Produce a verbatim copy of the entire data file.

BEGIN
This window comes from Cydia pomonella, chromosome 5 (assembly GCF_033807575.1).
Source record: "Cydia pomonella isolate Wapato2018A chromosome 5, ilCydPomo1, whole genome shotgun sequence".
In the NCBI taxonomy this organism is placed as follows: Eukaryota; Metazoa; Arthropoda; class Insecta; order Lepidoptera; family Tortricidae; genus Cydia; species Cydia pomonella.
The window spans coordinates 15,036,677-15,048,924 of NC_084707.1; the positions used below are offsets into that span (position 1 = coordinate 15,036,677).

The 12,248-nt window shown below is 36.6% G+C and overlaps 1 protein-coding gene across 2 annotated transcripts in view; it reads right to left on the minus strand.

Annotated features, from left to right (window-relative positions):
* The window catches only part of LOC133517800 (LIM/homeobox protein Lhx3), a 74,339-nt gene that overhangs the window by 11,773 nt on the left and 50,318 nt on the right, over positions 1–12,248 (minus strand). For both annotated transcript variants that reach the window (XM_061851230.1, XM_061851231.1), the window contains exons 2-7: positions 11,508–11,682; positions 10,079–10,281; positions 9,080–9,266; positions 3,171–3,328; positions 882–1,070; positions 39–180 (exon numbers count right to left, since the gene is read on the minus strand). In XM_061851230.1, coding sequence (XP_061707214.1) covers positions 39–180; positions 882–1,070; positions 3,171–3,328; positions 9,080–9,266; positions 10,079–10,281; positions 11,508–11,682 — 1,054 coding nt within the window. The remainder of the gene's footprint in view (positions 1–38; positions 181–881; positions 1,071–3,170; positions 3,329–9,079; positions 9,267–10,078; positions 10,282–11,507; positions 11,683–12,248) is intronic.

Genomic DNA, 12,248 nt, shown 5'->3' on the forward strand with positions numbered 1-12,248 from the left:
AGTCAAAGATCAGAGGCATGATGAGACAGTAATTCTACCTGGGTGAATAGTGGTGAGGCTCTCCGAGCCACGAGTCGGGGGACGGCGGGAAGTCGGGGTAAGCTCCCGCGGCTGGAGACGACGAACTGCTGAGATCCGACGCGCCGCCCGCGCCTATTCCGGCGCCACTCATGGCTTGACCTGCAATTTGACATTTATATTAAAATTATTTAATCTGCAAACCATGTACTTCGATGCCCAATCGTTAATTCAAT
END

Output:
This window comes from Cydia pomonella, chromosome 5 (assembly GCF_033807575.1).
Source record: "Cydia pomonella isolate Wapato2018A chromosome 5, ilCydPomo1, whole genome shotgun sequence".
In the NCBI taxonomy this organism is placed as follows: Eukaryota; Metazoa; Arthropoda; class Insecta; order Lepidoptera; family Tortricidae; genus Cydia; species Cydia pomonella.
The window spans coordinates 15,036,677-15,048,924 of NC_084707.1; the positions used below are offsets into that span (position 1 = coordinate 15,036,677).

The 12,248-nt window shown below is 36.6% G+C and overlaps 1 protein-coding gene across 2 annotated transcripts in view; it reads right to left on the minus strand.

Annotated features, from left to right (window-relative positions):
* The window catches only part of LOC133517800 (LIM/homeobox protein Lhx3), a 74,339-nt gene that overhangs the window by 11,773 nt on the left and 50,318 nt on the right, over positions 1–12,248 (minus strand). For both annotated transcript variants that reach the window (XM_061851230.1, XM_061851231.1), the window contains exons 2-7: positions 11,508–11,682; positions 10,079–10,281; positions 9,080–9,266; positions 3,171–3,328; positions 882–1,070; positions 39–180 (exon numbers count right to left, since the gene is read on the minus strand). In XM_061851230.1, coding sequence (XP_061707214.1) covers positions 39–180; positions 882–1,070; positions 3,171–3,328; positions 9,080–9,266; positions 10,079–10,281; positions 11,508–11,682 — 1,054 coding nt within the window. The remainder of the gene's footprint in view (positions 1–38; positions 181–881; positions 1,071–3,170; positions 3,329–9,079; positions 9,267–10,078; positions 10,282–11,507; positions 11,683–12,248) is intronic.

Genomic DNA, 12,248 nt, shown 5'->3' on the forward strand with positions numbered 1-12,248 from the left:
AGTCAAAGATCAGAGGCATGATGAGACAGTAATTCTACCTGGGTGAATAGTGGTGAGGCTCTCCGAGCCACGAGTCGGGGGACGGCGGGAAGTCGGGGTAAGCTCCCGCGGCTGGAGACGACGAACTGCTGAGATCCGACGCGCCGCCCGCGCCTATTCCGGCGCCACTCATGGCTTGACCTGCAATTTGACATTTATATTAAAATTATTTAATCTGCAAACCATGTACTTCGATGCCCAATCGTTAATTCAAT